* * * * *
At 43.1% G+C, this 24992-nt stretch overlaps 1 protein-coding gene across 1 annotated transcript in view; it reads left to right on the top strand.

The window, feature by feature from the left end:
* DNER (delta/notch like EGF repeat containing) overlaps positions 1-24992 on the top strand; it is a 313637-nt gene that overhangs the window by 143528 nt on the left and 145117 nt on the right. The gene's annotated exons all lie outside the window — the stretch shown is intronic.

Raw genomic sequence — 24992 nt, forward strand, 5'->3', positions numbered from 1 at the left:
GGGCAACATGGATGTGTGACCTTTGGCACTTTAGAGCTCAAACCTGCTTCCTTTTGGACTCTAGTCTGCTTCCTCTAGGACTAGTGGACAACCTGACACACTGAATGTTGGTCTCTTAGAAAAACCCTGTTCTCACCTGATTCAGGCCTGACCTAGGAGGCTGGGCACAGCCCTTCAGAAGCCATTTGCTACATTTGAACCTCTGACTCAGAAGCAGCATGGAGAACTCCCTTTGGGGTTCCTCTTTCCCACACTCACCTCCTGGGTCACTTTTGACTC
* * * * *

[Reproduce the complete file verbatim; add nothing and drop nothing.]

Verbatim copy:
At 43.1% G+C, this 24992-nt stretch overlaps 1 protein-coding gene across 1 annotated transcript in view; it reads left to right on the top strand.

The window, feature by feature from the left end:
* DNER (delta/notch like EGF repeat containing) overlaps positions 1-24992 on the top strand; it is a 313637-nt gene that overhangs the window by 143528 nt on the left and 145117 nt on the right. The gene's annotated exons all lie outside the window — the stretch shown is intronic.

Raw genomic sequence — 24992 nt, forward strand, 5'->3', positions numbered from 1 at the left:
GGGCAACATGGATGTGTGACCTTTGGCACTTTAGAGCTCAAACCTGCTTCCTTTTGGACTCTAGTCTGCTTCCTCTAGGACTAGTGGACAACCTGACACACTGAATGTTGGTCTCTTAGAAAAACCCTGTTCTCACCTGATTCAGGCCTGACCTAGGAGGCTGGGCACAGCCCTTCAGAAGCCATTTGCTACATTTGAACCTCTGACTCAGAAGCAGCATGGAGAACTCCCTTTGGGGTTCCTCTTTCCCACACTCACCTCCTGGGTCACTTTTGACTC